15 Criteria for a Good TEFL Workshop

By Alex Case
1. Makes teachers’ lives easier tomorrow As much as we might know going to workshops is a good idea and have examples of ones we have left energised and inspired by, if they mean giving up time off when we are run down for any reason the resulting tiredness could mean that our lessons on […]

1. Makes teachers’ lives easier tomorrow
As much as we might know going to workshops is a good idea and have examples of ones we have left energised and inspired by, if they mean giving up time off when we are run down for any reason the resulting tiredness could mean that our lessons on Monday morning are worse than usual and by the time we are back to normal the message of the workshop is half forgotten. Therefore, at least one focus of the workshop should be to give teachers something that will make up for any loss of energy and planning time due to attendance. If we do this really well, this should make the Pavlovian reaction of teachers seeing a poster about workshops not “Oh well, I really should” but as automatic as reaching for their favourite book of TEFL games. Some of the points explained below help for this. Other hints include giving warmers and fillers and other game ideas, hints on classroom dynamics, and ways of cutting down on planning time.

2. 90% practical/ 10% theoretical
For example, “10 ideas on how to practice the Present Perfect” and then some explanation on why these are good activities and/ or how the Present Perfect is commonly misused and badly taught.

3. Makes teachers’ lives easier in the long term
For example, tips on time management, finding supplementary ideas quickly, ways of reflecting on your teaching, sources of teaching advice, or training your students to be more self-sufficient.

4. Make me a better teacher tomorrow
This is similar to Makes Teachers’ Lives Easier above, but is more about a feeling of satisfaction than of relief or relaxation. Examples include workshops on realising when you are getting into bad habits as a teacher and stopping yourself, ways of realizing something about your students that you hadn’t before (e.g. their learning style), or fun and easy ways of doing something you have always avoided (e.g. using phonics).

5. Continue or even increase those effects long into the future
Like any kind of learning, the effects of what you have learnt in a workshop tend to fade out over time, until in a few years you could quite happily go to the same workshop to learn it all over again. Ways of avoiding this include making what they learn something that they instantly make part of their classroom routine and never stop using, making what they learn something that they notice everyday in the classroom to revise what they have learnt and show its usefulness, or make what they learn something that they will read and speak about in the near future. Tips about some of these individual points are given elsewhere in the article.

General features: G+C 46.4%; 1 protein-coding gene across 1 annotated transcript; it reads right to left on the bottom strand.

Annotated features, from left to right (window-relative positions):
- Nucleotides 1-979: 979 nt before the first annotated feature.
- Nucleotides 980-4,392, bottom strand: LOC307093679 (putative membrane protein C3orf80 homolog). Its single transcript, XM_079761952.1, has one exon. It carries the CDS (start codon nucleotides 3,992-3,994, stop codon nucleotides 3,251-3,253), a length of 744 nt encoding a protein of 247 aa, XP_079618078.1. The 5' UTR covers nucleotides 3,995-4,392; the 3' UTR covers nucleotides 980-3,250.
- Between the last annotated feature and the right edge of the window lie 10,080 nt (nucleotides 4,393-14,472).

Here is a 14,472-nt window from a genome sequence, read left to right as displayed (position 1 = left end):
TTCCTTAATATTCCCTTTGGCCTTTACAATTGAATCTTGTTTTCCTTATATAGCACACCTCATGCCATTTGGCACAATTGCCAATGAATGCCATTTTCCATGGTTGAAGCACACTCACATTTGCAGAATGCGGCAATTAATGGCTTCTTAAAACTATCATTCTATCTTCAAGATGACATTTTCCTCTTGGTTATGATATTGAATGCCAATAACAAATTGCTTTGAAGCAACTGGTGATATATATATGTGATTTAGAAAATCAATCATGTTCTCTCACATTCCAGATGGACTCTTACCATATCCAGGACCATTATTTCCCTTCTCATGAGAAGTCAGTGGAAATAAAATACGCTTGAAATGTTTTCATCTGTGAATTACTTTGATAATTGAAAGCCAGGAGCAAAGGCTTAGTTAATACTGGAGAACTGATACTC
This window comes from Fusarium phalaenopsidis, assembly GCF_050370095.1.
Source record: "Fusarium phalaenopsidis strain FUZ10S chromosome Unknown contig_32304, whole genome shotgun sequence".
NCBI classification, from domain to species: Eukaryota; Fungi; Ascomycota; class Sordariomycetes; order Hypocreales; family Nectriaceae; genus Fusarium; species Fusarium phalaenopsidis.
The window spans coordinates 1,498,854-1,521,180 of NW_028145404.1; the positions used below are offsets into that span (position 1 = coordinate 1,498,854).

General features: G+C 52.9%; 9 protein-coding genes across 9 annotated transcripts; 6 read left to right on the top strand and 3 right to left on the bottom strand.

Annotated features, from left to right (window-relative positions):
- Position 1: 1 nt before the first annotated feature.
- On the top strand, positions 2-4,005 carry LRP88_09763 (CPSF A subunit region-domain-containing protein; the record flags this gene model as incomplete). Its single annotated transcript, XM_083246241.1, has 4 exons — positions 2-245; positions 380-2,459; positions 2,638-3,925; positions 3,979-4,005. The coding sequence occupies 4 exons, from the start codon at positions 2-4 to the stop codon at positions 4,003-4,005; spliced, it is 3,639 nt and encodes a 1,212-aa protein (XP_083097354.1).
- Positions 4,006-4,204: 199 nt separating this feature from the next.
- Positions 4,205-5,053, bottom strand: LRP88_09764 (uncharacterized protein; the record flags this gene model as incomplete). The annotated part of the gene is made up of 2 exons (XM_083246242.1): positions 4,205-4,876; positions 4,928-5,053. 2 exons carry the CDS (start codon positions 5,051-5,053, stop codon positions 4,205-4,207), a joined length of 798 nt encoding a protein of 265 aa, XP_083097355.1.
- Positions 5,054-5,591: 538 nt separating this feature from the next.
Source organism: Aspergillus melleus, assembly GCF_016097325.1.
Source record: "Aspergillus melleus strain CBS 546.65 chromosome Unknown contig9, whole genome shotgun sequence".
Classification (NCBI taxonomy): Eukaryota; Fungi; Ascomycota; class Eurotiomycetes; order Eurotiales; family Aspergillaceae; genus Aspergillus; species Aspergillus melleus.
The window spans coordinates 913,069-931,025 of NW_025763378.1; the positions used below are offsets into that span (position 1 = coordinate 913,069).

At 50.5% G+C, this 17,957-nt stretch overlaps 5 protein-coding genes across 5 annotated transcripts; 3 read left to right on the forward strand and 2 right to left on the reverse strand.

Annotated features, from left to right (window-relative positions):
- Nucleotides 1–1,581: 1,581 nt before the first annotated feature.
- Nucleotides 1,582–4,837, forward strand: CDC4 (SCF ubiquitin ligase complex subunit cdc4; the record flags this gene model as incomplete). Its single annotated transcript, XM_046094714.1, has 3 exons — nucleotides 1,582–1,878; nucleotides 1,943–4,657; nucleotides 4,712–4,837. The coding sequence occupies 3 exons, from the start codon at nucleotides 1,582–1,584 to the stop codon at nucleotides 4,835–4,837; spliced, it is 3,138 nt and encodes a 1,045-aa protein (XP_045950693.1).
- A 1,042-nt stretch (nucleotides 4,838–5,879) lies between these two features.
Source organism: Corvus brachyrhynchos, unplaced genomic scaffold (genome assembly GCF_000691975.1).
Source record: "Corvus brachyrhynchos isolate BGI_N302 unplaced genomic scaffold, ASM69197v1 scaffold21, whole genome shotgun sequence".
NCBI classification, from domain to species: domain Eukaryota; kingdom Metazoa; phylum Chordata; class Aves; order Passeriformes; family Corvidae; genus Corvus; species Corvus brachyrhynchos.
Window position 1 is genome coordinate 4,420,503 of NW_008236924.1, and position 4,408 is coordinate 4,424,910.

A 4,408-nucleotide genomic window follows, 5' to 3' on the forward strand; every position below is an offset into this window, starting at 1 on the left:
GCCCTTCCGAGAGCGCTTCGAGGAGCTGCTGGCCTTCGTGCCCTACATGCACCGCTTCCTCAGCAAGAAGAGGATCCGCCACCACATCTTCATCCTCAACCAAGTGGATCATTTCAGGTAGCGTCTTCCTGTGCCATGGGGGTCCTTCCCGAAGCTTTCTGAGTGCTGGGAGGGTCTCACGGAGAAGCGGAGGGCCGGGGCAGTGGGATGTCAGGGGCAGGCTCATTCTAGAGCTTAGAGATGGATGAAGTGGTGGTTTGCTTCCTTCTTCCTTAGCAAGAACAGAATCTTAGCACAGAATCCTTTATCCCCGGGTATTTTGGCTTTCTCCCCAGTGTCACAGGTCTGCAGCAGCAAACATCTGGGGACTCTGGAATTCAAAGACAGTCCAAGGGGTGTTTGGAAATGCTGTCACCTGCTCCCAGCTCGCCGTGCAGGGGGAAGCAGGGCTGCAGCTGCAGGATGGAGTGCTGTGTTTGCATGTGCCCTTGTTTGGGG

6. A system to come up with your own ideas
One way of making the effects of your workshop last is to give attendees a way of coming up with more ideas like the ones you presented. Ways of doing this include showing the methods you used to come up with your ideas (e.g. brainstorming, making variations, combining ideas from several areas), showing what all the ideas have in common and how those factors can generate new ideas, letting them know where the original inspiration came from (e.g. a different field of education you read about or a psychology book), and helping them come up with a couple of similar ideas in pairs or small groups during the workshop.

7. Something new/ preconception busting
Like a good grammar lesson, a good workshop tells attendees not only something they didn’t know but also something that they were convinced wasn’t so. This could be something about how people really speak English, how commonly used grammar rules are not really true, what language teachers really do in the classroom, or how people really learn a language.

8. Positive reinforcement
Teaching teachers something new is perhaps more obvious than something which is at least as important, which is to reassure them when they are doing the right thing and to tell them when all they need to do is more of the same. This boosts their ego, makes them more comfortable and confident in class, and makes them more open to listen to anything you suggest that they are not doing or might have disagreed with before they came to your workshop. How much reassurance they need can depend very much on the teachers- primary school teachers who only teach a few hours of English a month might need mainly reassurance and a whole group of CELTA qualified teachers might mainly want to be told something that contradicts what they have been taught before.